Some mock these as “Frankenpastries,” a time period with echoes of “Frankenfood,” coined in 1992 by an English professor at Boston Faculty expressing dismay over genetically engineered crops. That label is tongue-in-cheek, although simply as Mary Shelley’s fevered novel hints at societal fears of miscegenation and “impurity,” the notion that these baked items signify unholy unions means that there are clear borders within the culinary world that one ought not cross. Two centuries in the past, the French led a shift from free-form cooking to codified methods and constructed a system for attaining and recognizing mastery that also defines the skilled kitchen, pastry or in any other case. So inevitably it’s the croissant that’s seen as being in peril of degradation: the noble, labor-intensive French pastry sullied by its union with the crude, arriviste American doughnut or muffin. (One other iteration was unveiled in January by Vive la Tarte in San Francisco: the tacro, a savory pork- or chicken-stuffed taco with a croissant shell.)
YET THE CROISSANT itself was born of crossed borders. The butter-laden layered dough has roots in medieval Arab apply, and the pastry’s form comes from the Viennese kipferl, stated to have been modeled after the Islamic crescent borne on the banners of 17th-century Ottoman invaders. (Though this again story is probably going apocryphal, in 2013 a insurgent stronghold in Syria banned croissants as symbols of colonialism.) Few dishes, not to mention desserts, have remained static over time: Blancmange, a molded milk pudding, was as soon as a hen casserole; craggy coconut Italian-Jewish macaroons share ancestry (going again to early Sicilian pasta) with the polished spherical French macarons which have ruffled hems, which languished as solitary disks till somebody sandwiched them round ganache a bit of over a century in the past.
If something, right this moment’s nouvelle pastries mark a return to the spirit championed by Marie-Antoine Carême, the early 19th-century forefather of French cooking, inventor of the soufflé and the croquembouche and architect of monumental confectionery centerpieces that rose as much as three ft — almost as excessive because the sculptured hairstyles of his late namesake, Marie Antoinette, the Austrian princess whose personal love for viennoiserie could have impressed the parable of her declaring, “Allow them to eat cake.” Carême has disciples in Paris right this moment, together with Christophe Adam, recognized for éclairs ornamented with edible silver, popcorn and Mona Lisa eyes; Jonathan Blot, conjurer of macarons that style like bubble gum; and, in fact, Pierre Hermé, who daubs raspberry-lychee pâté inside croissants and showers them with candied rose petals. Like the unique viennoiserie, which had been painstakingly elegant pastries designed for the Hapsburg courtroom in imperial Vienna that ultimately grew to become indispensable to town’s sidewalks, their decadence is matched by the virtuosity of their building and their ingredient of shock: They’re, then as now, as a lot for beholding as for consuming.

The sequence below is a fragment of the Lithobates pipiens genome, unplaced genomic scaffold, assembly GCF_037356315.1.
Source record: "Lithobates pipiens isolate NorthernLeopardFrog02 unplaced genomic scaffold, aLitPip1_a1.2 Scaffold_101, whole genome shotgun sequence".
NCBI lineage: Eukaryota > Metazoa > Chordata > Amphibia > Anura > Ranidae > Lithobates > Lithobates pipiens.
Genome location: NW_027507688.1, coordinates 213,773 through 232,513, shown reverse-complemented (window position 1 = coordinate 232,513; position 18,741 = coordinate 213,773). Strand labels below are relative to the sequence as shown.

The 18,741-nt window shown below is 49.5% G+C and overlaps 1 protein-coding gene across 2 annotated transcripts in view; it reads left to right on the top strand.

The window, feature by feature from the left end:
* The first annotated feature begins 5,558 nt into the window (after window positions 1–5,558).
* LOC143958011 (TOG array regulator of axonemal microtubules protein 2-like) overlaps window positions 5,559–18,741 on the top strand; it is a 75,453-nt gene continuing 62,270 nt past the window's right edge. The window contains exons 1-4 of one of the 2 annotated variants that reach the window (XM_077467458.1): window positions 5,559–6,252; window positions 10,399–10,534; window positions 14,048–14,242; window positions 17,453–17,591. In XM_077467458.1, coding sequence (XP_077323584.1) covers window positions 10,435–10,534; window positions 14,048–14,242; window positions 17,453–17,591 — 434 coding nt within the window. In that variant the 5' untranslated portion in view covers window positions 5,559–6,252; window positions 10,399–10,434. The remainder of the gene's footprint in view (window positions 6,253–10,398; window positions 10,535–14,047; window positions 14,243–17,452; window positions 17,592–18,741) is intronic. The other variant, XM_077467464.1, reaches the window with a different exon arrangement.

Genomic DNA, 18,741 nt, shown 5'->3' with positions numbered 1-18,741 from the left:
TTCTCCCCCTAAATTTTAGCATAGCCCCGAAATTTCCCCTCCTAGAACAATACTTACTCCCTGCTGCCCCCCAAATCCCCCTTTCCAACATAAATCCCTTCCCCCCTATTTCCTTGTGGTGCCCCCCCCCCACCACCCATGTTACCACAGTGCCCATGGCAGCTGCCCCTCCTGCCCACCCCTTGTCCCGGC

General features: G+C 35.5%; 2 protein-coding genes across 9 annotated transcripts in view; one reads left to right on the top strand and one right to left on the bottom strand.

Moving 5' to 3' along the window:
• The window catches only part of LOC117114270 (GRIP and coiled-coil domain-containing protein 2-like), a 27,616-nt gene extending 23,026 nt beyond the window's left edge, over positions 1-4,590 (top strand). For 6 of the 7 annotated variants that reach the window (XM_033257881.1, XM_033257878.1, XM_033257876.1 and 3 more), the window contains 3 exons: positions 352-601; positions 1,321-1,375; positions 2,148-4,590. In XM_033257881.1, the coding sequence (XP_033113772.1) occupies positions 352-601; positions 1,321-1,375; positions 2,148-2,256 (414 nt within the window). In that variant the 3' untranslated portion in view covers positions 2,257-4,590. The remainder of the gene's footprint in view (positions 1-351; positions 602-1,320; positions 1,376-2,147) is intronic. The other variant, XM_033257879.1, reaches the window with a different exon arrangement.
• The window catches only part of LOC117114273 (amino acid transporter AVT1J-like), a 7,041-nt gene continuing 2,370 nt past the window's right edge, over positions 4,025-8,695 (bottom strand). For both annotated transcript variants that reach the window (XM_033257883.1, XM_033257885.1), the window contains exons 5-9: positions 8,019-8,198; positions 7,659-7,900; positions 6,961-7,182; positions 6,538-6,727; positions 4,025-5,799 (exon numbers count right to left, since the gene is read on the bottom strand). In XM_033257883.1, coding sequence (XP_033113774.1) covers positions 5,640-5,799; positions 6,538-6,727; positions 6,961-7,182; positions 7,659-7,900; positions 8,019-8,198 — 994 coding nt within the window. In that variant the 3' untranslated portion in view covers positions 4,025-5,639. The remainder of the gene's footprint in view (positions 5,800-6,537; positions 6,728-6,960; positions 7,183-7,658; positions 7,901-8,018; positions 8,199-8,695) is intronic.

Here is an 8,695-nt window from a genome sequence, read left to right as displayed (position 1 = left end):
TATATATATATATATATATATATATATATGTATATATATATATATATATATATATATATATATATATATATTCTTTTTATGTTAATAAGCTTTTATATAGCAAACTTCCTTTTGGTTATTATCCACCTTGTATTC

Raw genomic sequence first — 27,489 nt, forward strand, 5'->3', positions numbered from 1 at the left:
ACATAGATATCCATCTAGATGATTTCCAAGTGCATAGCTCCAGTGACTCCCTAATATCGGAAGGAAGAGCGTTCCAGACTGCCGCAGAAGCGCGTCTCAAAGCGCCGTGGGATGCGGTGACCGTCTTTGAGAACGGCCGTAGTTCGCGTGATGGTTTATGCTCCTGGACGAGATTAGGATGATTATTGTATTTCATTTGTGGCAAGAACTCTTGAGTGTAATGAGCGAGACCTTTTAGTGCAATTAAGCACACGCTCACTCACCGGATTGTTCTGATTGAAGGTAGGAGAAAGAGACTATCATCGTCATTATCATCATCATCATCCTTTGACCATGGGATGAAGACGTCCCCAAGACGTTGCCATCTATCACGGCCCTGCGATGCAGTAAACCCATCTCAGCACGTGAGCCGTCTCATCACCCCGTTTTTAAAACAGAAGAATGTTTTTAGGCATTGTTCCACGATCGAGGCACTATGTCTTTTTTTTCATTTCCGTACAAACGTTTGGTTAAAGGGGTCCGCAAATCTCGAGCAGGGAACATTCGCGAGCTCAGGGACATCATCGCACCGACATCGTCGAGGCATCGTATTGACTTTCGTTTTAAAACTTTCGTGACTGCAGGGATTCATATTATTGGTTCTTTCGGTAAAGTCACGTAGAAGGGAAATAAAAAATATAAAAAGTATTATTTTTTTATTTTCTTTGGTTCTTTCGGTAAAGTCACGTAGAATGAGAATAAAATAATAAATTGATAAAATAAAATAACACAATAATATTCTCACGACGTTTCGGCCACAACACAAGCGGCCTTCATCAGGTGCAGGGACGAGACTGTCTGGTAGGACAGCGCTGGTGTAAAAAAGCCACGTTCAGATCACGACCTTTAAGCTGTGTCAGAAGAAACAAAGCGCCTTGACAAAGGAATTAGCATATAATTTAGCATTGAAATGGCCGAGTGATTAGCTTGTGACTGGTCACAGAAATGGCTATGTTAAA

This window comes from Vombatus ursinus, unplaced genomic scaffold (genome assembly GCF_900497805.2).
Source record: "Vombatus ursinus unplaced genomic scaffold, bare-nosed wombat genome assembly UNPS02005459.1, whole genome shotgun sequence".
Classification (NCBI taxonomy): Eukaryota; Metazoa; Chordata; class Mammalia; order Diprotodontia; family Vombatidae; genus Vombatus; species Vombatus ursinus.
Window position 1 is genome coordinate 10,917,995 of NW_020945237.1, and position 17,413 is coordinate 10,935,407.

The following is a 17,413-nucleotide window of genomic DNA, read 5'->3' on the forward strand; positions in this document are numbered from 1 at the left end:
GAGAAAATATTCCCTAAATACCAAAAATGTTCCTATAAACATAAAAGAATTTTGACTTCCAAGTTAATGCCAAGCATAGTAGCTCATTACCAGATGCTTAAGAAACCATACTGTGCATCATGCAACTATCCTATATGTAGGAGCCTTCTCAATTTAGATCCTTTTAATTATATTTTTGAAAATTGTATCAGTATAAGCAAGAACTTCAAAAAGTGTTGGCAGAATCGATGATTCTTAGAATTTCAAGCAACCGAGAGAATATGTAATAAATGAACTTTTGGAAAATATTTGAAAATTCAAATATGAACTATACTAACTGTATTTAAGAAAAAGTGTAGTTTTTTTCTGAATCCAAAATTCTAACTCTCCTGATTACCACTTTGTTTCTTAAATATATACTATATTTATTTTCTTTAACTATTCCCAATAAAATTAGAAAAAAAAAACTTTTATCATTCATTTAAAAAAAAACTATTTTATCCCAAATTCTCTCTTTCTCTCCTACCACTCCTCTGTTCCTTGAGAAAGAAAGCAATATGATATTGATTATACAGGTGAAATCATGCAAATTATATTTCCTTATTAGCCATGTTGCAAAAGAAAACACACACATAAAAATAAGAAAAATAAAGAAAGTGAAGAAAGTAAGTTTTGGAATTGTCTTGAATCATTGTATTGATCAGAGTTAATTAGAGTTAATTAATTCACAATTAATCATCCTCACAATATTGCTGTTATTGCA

Their modern attract is aided by the diminishment of desserts at midrange eating places, which after the recession of 2008 started to shed pastry cooks, unable to justify the expense for a course that yields little revenue. As restaurant desserts have grow to be less complicated and homier — olive-oil cake, something with chocolate — as soon as plainspoken baked items have turned rococo, providing an aura of luxurious, enhanced by how troublesome they’re to acquire earlier than promoting out every morning. At $four to $eight every, these small however elaborate edifices appear worthier than the run-of-the-mill pastries accessible at each city nook deli and curbside espresso cart, enabling their artisans to cowl the ever-increasing price of primary elements, significantly butter, whose worth hit a historic excessive final yr.
Certainly, French butter, which has the next share of fats and a pronounced tang from cultured cream, is so fascinating throughout the globe, it’s starting to disappear from grocery cabinets in France. That is partly as a result of extra individuals are making pastries than ever earlier than; as a French professor defined to The Economist in November, “China has found croissants.” But when the pattern continues, the croissant as we all know it — a simple compact of butter, flour, milk, sugar, yeast and salt — could also be no extra. And as a substitute? These overgrown crescents too huge to slot in the palm of the hand, spangled and swagged, glutted with fillings, arrayed like objets d’artwork in austere concrete-walled patisseries the place the bakers fuss like apothecaries. They’re absurd till you attempt them: salty and candy and shattering in every single place, abandoning smears of cream and telltale butter fingerprints. The croissant is lifeless; lengthy dwell the croissant.